A new study from Firefox developer Mozilla suggests that YouTube’s video moderation tools are ineffective as the site will continue to recommend videos you’re not interested in.
The way it’s supposed to work is that users have multiple tools to teach YouTube’s cryptic algorithm what they don’t want to watch. You have options like the Dislike button, the Do not recommend channel option, and the ability to remove videos from your account history. But according to Mozilla study (opens in new tab), users still get these “bad recommendations”. At best, YouTube tools reduce unwanted videos by almost half. In the worst case, YouTube does the opposite: it increases the number of unwanted videos you will see.
O full 47-page study can be found on the Mozilla website (opens in new tab) where it details the researcher’s methodology, how the organization obtained the data, its findings, and what it recommends that YouTube do.
The study consisted of more than 22,000 volunteers who downloaded Mozilla’s RegretsReporter (opens in new tab) browser extension that allows users to track recommendations on YouTube and create reports for researchers. Via RegretsReporter, they analyzed over 500 million videos.
According to the findings, YouTube tools are all over the place in terms of consistency. 39.3% of participants saw no change in their recommendations. One user, named Participant 112 in the study, used the moderation tools to stop getting medical videos on their account only to be flooded with them a month later. 23% said they had a mixed experience. For this group, they stopped watching unwanted videos for a while before reappearing soon after. And 27.6% of respondents said they stopped getting bad recommendations after using moderation tools.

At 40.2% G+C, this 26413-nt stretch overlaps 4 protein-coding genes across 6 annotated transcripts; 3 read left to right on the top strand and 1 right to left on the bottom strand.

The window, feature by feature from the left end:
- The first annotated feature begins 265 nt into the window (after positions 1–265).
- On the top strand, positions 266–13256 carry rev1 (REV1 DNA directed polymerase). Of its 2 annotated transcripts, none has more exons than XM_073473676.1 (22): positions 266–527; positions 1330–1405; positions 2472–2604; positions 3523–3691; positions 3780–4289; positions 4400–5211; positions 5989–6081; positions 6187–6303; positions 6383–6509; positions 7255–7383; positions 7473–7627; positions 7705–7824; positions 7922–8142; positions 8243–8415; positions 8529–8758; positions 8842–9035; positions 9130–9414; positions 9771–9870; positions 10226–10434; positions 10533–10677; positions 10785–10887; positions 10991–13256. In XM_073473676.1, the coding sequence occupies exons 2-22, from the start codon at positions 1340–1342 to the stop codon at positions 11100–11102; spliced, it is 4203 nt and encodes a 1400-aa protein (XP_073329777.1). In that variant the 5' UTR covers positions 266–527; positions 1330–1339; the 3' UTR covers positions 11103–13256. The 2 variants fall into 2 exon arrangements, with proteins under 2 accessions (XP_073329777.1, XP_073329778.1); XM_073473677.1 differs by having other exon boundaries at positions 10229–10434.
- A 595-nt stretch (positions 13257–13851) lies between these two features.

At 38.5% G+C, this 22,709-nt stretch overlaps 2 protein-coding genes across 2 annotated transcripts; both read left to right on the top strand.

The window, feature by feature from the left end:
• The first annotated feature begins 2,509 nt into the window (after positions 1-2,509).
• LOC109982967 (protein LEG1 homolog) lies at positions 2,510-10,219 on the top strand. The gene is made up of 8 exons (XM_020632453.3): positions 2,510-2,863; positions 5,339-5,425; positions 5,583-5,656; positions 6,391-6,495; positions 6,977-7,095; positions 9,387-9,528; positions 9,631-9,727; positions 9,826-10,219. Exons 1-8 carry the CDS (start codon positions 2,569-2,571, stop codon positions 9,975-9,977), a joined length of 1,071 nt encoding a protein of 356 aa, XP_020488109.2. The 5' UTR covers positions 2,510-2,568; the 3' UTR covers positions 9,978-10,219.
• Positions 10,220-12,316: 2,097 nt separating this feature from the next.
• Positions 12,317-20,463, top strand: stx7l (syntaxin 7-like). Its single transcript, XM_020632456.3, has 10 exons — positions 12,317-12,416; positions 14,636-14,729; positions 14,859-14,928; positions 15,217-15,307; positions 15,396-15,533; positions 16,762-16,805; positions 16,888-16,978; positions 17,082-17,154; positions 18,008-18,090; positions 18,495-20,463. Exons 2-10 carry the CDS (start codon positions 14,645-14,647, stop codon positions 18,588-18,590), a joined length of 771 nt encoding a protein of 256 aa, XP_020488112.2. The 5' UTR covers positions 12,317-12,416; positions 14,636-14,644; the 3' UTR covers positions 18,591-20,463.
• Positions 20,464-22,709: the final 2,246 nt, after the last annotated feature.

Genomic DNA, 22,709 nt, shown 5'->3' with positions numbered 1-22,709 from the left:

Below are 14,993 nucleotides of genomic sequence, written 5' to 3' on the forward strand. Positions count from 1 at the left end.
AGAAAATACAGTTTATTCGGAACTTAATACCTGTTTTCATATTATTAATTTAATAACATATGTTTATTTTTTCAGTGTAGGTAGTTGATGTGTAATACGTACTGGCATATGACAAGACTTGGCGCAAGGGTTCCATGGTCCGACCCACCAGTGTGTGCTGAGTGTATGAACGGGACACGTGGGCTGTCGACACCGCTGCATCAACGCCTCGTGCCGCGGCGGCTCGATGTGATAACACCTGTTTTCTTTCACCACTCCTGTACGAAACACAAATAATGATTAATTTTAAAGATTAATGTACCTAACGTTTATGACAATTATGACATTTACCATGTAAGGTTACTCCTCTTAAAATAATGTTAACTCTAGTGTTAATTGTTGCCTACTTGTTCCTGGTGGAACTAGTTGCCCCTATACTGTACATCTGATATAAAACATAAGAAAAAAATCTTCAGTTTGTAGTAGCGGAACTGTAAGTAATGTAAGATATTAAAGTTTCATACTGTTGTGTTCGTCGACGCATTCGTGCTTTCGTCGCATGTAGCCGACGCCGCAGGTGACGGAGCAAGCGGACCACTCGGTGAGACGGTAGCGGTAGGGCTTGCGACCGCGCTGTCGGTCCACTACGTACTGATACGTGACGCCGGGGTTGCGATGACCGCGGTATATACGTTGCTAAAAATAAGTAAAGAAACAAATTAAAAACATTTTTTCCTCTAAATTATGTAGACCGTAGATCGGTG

The most effective standalone tool turned out to be the Not Recommend Channel, which reduced recommendations by around 43%. The Not Interested option and the Disliked button were the worst, as they stopped only 11% and 12% of unwanted videos, respectively.
The researchers also found that people would change their behavior to manage recommendations. In the study, users stated that they would change YouTube settings, use a different account, or avoid watching certain videos in order not to get more of them. Others would use VPNs and privacy extensions to help keep things clean.
At the end of the study, Mozilla researchers give their own recommendations on how YouTube should change its algorithm with a greater emphasis on increasing transparency. They want the controls to be easier to understand, while asking YouTube to listen to user feedback more often. Mozilla also asks the platform to be more transparent about how its algorithm works.
In response, a YouTube spokesperson made a statement to The Verge (opens in new tab) criticizing the study. The spokesperson says the researchers did not take into account how the “systems actually work” and did not understand how the tools work. Apparently the moderation tools don’t stop an entire thread, just that specific video or channel. By the researcher’s own admission (opens in new tab)the study “is not a representative sample of YouTube’s user base,” but it does provide some insight into user frustration.
That said, YouTube’s algorithm and the changes around it have drawn considerable ire from users. Many were not happy about it. YouTube removed the unlikes counter from the site to the point where people created extensions just to add it again. Furthermore, there are claims that YouTube is capitalizing on controversial content to increase engagement. Assuming Mozilla’s data is correct, unwanted recommendations can be a by-product of the platform capitalizing on content people don’t want to get more views.
If you’re interested in learning more about YouTube, check out ‘s story of malware being spread through gaming videos.